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There's this notion in the world of sculpture that the artist is merely freeing the shape locked within the raw source material. This always seemed like a great way to describe the mystery of a particular piece of abstract art. The artist begins with a big chunk of rock and starts to chisel, saw, chip, buff and sweat away at it until ... well, the piece is done.
But what about music? Does this somewhat artificial construct shed any light on a free-leaning jazz composition? Think about it for a while. Then check out David S. Ware's Live In The World, an ambitious 3-CD set of live recordings.
The lineup of Matthew Shipp (piano) and William Parker (bass) is complemented by a different drummer on each disc. Disc one, recorded in Chiasso, Switzerland, features Susie Ibarra. Disc two (Terni, Italy): Hamid Drake. Guillermo E. Brown takes the chair on disc three (from Milano, Italy). Ware has been on the jazz scene for well over thirty years and is, to these ears, one of the most powerful and compelling saxophone voices of modern jazz. His sound has the 'air' of Sonny Rollins right alongside the spiritual howl of an Albert Ayler or even the great John Coltrane. While you can definitely hear Ware's reverence for the masters of jazz, he's not content to just revisit and polish the past.
Now, back to the unlocked inner secrets of sculpture. If we think of music as sculpted air (something I've got to admit to thinking about often), the improvised segments of a piece make an attempt (in real time) to construct a 'sound object.' Yes, you're saying ... but the sculptor is creating art by subtraction. Fair enough, but: if you think of the initial theme of a tune as the raw material, the improvisation can then mold and chip away at it until it bears very little resemblance to its former self. Through the improvisation, the art moves closer to what it wants to be.
Take Ware's famous deconstruction of The Way We Were." We all know the curves of that pretty melody ... until Matthew Shipp's brutally percussive piano chords signal the beginning of the group's metamorphosis effort. A minute or so later and Ware's horn restates that theme before shifting into pull-the-melody-apart mode. The 'mystery art' that emerges is shattering. The set-closing Mikuro's Blues" starts off with a quick series of awkward and angular phrases before getting into the main theme of ascending chords, which is then used as a jumping-off point to some muscular sax runs. Only the slinky precision and 'weight' of the rhythm section keeps Ware connected to the earth as his improvisations get to glowin' with intensity.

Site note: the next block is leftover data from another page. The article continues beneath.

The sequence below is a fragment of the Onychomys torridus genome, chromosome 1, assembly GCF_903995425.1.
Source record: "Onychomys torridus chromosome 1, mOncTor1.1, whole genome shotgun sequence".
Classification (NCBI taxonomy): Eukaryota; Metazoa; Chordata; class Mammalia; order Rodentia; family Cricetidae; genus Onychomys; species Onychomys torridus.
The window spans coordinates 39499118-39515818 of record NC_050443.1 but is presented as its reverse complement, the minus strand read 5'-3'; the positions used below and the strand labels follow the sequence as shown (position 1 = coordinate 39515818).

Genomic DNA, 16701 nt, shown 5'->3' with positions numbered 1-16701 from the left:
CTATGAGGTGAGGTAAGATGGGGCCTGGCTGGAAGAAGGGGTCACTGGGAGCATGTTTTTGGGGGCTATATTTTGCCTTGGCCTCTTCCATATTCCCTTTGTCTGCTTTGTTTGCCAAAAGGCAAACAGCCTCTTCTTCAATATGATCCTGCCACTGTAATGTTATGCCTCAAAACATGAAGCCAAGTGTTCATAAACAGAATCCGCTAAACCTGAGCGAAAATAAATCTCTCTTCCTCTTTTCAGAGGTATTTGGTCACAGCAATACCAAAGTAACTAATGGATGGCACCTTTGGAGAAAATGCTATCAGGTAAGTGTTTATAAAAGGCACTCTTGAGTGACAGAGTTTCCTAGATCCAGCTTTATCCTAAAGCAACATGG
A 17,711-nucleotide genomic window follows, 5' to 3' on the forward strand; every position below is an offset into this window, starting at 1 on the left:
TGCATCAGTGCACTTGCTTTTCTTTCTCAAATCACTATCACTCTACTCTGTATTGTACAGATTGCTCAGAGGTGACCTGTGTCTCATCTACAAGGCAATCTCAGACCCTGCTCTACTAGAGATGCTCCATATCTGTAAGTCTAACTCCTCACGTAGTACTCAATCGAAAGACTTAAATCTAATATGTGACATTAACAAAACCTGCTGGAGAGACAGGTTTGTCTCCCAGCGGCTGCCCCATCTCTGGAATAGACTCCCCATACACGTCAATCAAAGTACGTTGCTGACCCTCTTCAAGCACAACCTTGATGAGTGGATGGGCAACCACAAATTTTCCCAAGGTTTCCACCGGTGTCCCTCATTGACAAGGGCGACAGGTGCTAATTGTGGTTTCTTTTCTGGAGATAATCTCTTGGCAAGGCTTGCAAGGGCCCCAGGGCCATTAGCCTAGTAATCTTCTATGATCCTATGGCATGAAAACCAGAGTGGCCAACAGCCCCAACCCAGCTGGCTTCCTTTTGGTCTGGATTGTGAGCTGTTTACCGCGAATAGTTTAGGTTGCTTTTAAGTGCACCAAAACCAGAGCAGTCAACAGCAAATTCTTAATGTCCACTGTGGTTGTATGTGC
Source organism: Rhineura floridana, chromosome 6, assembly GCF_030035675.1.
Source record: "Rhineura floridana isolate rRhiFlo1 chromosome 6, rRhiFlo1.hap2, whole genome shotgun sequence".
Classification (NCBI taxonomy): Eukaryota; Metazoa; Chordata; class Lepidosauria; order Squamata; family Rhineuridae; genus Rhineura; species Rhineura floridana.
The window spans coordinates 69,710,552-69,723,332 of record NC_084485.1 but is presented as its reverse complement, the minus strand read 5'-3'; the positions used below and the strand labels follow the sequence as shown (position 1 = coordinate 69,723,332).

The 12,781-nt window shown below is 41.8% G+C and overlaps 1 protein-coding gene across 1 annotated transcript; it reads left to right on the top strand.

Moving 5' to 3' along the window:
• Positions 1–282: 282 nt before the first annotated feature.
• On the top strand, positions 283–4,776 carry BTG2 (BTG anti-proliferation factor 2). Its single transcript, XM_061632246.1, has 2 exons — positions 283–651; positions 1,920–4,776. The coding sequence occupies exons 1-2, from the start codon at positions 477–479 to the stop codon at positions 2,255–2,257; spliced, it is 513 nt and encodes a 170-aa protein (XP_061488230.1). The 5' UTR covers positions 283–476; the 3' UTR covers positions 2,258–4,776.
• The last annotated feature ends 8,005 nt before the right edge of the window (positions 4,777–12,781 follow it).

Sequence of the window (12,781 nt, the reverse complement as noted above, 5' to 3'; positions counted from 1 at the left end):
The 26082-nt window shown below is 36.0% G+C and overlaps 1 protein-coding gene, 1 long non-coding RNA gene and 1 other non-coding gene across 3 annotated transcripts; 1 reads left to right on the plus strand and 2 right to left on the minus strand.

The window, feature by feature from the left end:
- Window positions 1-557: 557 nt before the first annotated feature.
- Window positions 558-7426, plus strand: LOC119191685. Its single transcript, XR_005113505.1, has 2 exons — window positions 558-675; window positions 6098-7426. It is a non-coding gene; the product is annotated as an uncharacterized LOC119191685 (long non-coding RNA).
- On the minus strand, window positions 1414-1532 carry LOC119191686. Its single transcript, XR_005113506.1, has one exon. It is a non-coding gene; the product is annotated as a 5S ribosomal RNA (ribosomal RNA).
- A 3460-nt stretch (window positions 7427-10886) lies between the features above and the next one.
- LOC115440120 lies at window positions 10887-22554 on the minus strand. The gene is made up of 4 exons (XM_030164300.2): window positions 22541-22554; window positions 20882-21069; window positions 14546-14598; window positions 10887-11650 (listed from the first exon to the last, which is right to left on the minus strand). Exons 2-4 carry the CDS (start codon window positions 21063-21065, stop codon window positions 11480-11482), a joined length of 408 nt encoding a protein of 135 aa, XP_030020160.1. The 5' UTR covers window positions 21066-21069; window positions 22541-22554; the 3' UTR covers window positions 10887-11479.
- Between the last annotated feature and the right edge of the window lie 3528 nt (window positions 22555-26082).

Disc two burns with like passion right from the start with the adrenaline rush of Elder's Path." The contrast between the subtle timekeeping of Ibarra vs. the athletic fills of Drake is immediately obvious. What's interesting is that this doesn't necessarily make the music heavier or more intense ... but perhaps drives the free play in a different direction. The midset Sentient Compassion" puts the spotlight on Parker, who turns in an extended bowed bass solo as the band supports him with the tiniest hints of thematic fragments. Aural telepathy is an overused idea in my own reviewer-space but here, it just fits.
The final sculpture of this collection is the four-part Freedom Suite." Ware seemed to be particularly inspired on that night in Milan as his runs had that careening quality of late-era Coltrane. The uninitiated might at fist hear a man without a plan running around in the wilderness. Give it a little time and the underlying ideas spawning the improvisations will make themselves known. Hey, I used to think that Coltrane had lost his mind on Interstellar Space. No, silly me, he was a genious. This last set contains more 'space' than the others, with ample room for more ambient group improv. Maybe not as intense as the rest of this four-hour marathon, but surely a fitting conclusion.
The fan in me has to admit that I've been cheering for David S. Ware ever since the release of 1998's Go See The World. To some, Ware's vision may indeed sculpt objects with a high What the ... ?" factor. For the more adventurous though, it's a big 'ole world out there.
I love jazz because anything is possible; it has few rules and the best jazz breaks those ones. I prefer free improv because it doesn't really have any rules at all.
I was first exposed to jazz in my teens (in the late sixties).
The first jazz record I bought was Filles de Kilimanjaro by Miles Davis, shortly followed by Extrapolation by John McLaughlin.
My advice to new listeners is to listen as widely as possible and not to make snap judgments--stick with it.